Semitic languages spoken at the time were Akkadian, Amorite, Aramaic, Ugaritic and various Canaanite languages. Researchers (for instance Prof. Giovanni Garbini, Università La Sapienza di Roma) place the origin of the Hebrew language around the tenth century. B.C. and they show it as an evolution of a south-Phoenician dialect. It’s obvious to think that, at least in origin, the earliest forms of writing were transferred to different peoples from their rulers. Sumerian, for example, turnes out to be a language absolutely original, belonging to a civilisation appearing in the Middle East, exceptionally and already completely formed, with knowledge in many different areas: from agriculture to astronomy, from architecture to maths, from writing to breeding. This feature suggests a source can not be reduced to a slow cultural evolution, but rather to the effect of an intervention which we could generically consider “external”.

In Deuteronomy 32,8 et seq. it’s narrated the sharing out of territories between Yahweh and the other Elohim. This brings to mind “The Critias” of Plato, where the protagonists underline Theoi (the gods) had what they had wanted, after a partition. There’s a strong correspondence, the same we find also in the Sumerian-Akkadian tablets. Still in “The Critias”, Plato tells us about Athens 9000 years before the one we know. Wanting to emphasize this correspondence, is it possible that Plato shows us an old-terrestrial population and that the same Elohim are exactly this population and not extraterrestrials?

Everything is possible and we have to be open to any suggestion: I leave to others the dogmatic certainties. That matters is understanding the Bible talks about “those guys”, whoever they were, and not about God. I just point out peoples of every continents tell of “those guys”, qualifying them generally as “Sons of the stars”; in the absence of certainty and expecting the truth, I act with them exactly like I do with the Bible, that is “I pretend that…”.

 In your last book “Il falso Testamento (The fake Testament)” there are many pages dedicated to a particular Bible passage, with many quotes of rabbinical studies, treating a tough topic: during the extermination campaigns, “god’s people” left alive only little girls who were at least 3 years old and one day as it was lawful to have sexual intercourse with them. In our Bibles, instead, how is this interpreted?

Since theology doesn’t accept this very hard truth, the passage of the Book of Numbers 31 you mentioned it’s rendered with a decidedly softened translation: where the Bible (in the translations of the same Hebrew translaters as well) talks about unequivocally little girls, the translators faithful to the traditional doctrine, in an attempt to make it acceptable, write “girls, young women, maidens”. What is even more dramatic is that, as evident in the Bible, little girls intrigue even Yahweh, the alleged God. I will not dwell here because I devoted to the subject several pages in the book you kindly cited.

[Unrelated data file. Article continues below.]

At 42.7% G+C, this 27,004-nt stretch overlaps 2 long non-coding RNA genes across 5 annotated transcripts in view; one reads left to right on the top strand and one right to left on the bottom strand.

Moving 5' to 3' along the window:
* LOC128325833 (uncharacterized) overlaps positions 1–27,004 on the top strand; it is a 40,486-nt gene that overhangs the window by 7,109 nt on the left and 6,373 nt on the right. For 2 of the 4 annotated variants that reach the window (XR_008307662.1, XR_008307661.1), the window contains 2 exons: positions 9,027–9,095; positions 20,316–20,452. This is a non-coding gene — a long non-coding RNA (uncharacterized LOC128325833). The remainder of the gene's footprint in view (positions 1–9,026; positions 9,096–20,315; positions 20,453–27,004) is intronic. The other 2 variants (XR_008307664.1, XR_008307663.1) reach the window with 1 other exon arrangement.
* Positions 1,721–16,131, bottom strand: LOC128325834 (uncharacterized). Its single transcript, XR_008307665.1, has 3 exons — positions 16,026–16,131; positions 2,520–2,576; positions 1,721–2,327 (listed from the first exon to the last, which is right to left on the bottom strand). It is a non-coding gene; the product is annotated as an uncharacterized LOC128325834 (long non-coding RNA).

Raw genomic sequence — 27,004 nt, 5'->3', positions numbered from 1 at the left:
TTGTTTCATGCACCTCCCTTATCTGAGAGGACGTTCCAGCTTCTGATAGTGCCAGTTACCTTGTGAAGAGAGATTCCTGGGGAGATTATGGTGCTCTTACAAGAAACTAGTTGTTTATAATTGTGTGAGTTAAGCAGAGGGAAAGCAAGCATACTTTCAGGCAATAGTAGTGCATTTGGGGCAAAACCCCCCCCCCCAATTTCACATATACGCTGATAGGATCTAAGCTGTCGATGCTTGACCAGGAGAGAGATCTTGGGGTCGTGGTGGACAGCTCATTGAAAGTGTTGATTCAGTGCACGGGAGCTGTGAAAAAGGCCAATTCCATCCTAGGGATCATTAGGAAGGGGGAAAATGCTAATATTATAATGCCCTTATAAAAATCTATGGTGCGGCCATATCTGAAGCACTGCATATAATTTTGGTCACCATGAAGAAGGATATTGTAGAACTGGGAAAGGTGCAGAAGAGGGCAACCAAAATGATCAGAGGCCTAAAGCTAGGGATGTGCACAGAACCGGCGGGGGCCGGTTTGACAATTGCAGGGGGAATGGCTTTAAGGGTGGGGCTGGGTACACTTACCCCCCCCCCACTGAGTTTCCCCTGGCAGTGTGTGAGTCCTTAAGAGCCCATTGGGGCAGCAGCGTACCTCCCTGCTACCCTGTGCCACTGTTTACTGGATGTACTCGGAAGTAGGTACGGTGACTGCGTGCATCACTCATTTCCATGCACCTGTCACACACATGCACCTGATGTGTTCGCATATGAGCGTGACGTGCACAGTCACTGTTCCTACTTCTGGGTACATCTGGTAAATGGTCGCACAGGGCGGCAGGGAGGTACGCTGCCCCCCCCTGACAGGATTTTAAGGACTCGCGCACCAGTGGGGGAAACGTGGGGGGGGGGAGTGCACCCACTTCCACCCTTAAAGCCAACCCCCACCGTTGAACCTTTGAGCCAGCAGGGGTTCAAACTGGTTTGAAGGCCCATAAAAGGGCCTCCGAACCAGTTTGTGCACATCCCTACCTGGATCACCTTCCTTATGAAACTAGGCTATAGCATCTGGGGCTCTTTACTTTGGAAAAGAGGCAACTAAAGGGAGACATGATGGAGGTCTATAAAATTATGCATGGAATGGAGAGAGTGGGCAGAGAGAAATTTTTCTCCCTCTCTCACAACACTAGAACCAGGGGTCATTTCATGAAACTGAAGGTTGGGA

The Catholic Church, mostly by the innovative ideas of Pope Francis, seems to be changing. Do you think they are preparing us to a new openness and a new truth?

I believe this is inevitable: they can not keep under control knowledge anymore, which is spreading now with a great swiftness, unimaginable just few decades ago. The way forward is clear by now and Church is going to distance from the Old Testament, focusing on the New. In any case the issue won’t change; if indeed the Old Testament didn’t talk of God the question unavoidably is: which God Father would send Jesus?

You affirm in the Genesis there is no creation and what is narrated is the way Elohim took action on a species living on Earth with a low evolutionary status. Are we the outcome of genetic engineering intervention? why do you have this belief?

I’ve come to realize that because it’s what the Bible clearly says. It’s openly declared by the largest part of Jewish exegesis which this Text tells about genetic engineering. There are rabbis who openly talk together in order to understand from which parts of body the cells needed to proceed with cloning interventions had been taken, useful when Adamites were produced. Also a part of mainstream science is studying it very seriously and I’m sure, in the next few years, even in the western Christian world, finally it will talk peacefully of those subjects, at the moment still object of disbelief, derision, sarcasm. The path has started up and will not stop any longer.

 Last question: do you believe in God?

I do not know anything about God, I do not have the certainty of the believers, nor those ones of the atheists. I think nobody knows anything of God, even if, throughout history, about him it has been told (conceived, processed, thought, speculated, invented?) everything and its opposite. With this background, and in the belief that in any case I wouldn’t get to any certain conclusion, I prefer not be interested in it.

I study the Bible, which doesn’t talk of him, but the reason I don’t talk about this doesn’t mean he doesn’t exist: I don’t know this.

Interview by Luana Casalnuovo

English translation edited by Domenico Asprella

@copyright cover image:

Link   interview in italian: